ByDavid Rodemerk, writer at
Watched HBO and Cinemax as a little kid before "binge-watching" was even a thing! Mom called me a TV Guide with diapers. Twitter @filmigos
David Rodemerk

What is it with our interest in the unknown, and our desire to get close to our fears? Our fascination with fright has led audiences to the zombies in Dawn of the Dead, the unstoppable evil force that is Jason in the Friday The 13th, and the gnarly-looking creatures in horror anthology movie Creepshow. All of these films have one common denominator: Tom Savini.

For a recent show, Joe and Phill invited Tom Savini, the famed make-up special effects artist, into our studio. They sat down with Savini to discuss everything from his time working George Romero, to his thoughts on contemporary movie making and even some in-depth conversations about lucid dreaming.

4. What's Tom Savini's Favorite Movie He's Worked On?

Here's a hint: Savini's character in the movie went by the name of Sex Machine and and wore a crotch pistol. That's right, the wizard's favorite is Robert Rodriguez's vampire flick From Dusk Till Dawn. He got to be on set with one heck of a cast: Quentin Tarantino, Harvey Keitel, Salma Hayek and George Clooney. Savini said Clooney was the nicest person he ever met in his life.

3. Which Actor Scared Savini The Most?

If George Clooney was the nicest guy, then Juliette Lewis freaked him out the most. He said she did an amazing job of staying in character, at all times, as the simple little Christian girl in From Dusk Till Dawn. That's not the reason she scared him, though. The movie she finished before From Dusk Till Dawn was Natural Born Killers, which means she probably still had some of that character, the psycho serial killer Mallory Knox, in her head.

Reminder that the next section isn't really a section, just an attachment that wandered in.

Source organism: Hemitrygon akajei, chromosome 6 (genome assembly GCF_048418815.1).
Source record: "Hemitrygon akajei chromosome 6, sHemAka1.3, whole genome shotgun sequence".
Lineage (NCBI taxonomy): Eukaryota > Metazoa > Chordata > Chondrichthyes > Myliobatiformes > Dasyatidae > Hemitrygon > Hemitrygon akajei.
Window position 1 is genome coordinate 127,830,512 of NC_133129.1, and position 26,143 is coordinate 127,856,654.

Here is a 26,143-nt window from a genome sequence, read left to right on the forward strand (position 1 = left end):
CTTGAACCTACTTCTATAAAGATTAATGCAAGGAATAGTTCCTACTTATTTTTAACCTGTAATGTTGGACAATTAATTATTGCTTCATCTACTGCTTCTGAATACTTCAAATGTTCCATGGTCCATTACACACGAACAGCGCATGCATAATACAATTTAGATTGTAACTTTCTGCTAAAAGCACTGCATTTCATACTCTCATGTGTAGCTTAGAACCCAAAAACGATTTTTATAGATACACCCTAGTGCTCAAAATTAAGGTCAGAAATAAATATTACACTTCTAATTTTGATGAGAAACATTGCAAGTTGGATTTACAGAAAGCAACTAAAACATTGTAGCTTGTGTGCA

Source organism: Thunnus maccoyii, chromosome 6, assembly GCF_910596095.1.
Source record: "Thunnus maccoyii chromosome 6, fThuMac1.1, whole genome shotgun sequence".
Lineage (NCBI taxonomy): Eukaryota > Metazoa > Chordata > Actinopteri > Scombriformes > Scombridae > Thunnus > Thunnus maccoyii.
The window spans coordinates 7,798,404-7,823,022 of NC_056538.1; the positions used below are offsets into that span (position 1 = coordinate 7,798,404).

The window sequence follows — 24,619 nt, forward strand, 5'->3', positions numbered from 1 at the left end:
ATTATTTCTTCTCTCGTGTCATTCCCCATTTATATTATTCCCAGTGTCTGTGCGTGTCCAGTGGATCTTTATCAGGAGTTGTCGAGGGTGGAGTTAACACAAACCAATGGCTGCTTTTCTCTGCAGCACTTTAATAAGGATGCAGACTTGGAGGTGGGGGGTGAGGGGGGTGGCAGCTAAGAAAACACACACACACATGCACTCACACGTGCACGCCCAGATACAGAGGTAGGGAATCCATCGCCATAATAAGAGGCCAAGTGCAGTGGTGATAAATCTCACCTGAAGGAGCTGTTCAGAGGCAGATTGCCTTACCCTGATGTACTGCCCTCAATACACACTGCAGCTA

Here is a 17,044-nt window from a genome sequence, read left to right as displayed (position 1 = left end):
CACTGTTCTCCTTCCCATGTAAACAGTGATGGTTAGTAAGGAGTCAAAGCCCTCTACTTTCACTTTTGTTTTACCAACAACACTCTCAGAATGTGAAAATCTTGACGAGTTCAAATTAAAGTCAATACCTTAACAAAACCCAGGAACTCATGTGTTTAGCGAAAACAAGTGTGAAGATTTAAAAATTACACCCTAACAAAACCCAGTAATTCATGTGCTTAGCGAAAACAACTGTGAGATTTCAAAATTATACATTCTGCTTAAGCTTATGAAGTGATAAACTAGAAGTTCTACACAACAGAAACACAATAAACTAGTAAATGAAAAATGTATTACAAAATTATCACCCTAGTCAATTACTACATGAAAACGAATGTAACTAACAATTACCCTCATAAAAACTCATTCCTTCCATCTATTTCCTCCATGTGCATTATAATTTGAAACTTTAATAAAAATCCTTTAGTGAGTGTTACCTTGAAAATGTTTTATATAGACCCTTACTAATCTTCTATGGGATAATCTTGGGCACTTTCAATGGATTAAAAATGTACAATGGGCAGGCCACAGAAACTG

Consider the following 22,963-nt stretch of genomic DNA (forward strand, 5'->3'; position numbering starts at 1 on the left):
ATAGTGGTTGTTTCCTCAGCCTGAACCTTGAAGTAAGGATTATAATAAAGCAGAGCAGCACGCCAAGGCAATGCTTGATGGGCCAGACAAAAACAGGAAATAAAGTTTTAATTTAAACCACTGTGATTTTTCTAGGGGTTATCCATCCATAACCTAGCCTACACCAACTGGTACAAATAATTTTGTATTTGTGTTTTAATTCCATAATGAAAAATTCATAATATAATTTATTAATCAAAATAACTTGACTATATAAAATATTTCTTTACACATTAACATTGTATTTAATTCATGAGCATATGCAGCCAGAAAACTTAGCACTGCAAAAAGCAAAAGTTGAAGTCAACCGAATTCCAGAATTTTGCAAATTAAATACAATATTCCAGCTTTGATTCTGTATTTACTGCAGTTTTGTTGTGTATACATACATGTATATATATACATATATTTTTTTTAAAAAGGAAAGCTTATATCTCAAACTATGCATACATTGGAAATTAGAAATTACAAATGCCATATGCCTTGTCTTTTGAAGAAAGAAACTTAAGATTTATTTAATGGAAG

2. How Does Savini Scare People On Set?

We see movies to feel scared. If the actors don't look scared, then the audience won't be on the edge of their seats. How how did he scare his actors? Once, when the cast wasn't looking, he fired a gun on the set! Ok, it was a gun loaded with blanks, and the producers said he wasn't allowed to do it again after that time. So he started banging pieces of wood together to startle the people working on scenes, instead. He says there's a different look in a person's eyes when they're really scared as opposed to just acting. A director has to do whatever it takes to make the movie experience as real as possible.

1. What Are Savini's Thoughts On 'The Walking Dead'?

Back in the early days of make-up and effects, there was no CGI. Savini talks about how the combination of practical and CGI effects create the best scenes. That's why looks so cool on TV. What's really interesting is that Greg Nicotero got his first job in make-up effects as Savini's assistant on Day Of The Dead. Nicotero has created the best zombies by using both practical and digital techniques. The show does so well because audiences can see the zombies (as opposed to just CGI monsters) and the production can use CGI to enhance the practical effects. Savini mentions how CGI allows the directors on the The Walking Dead to easily and quickly do reshoots because there's no cleanup on the scene. Now directors have the ability to shoot the zombie scenes just right (who has time to clean up all that gross blood and guts?)


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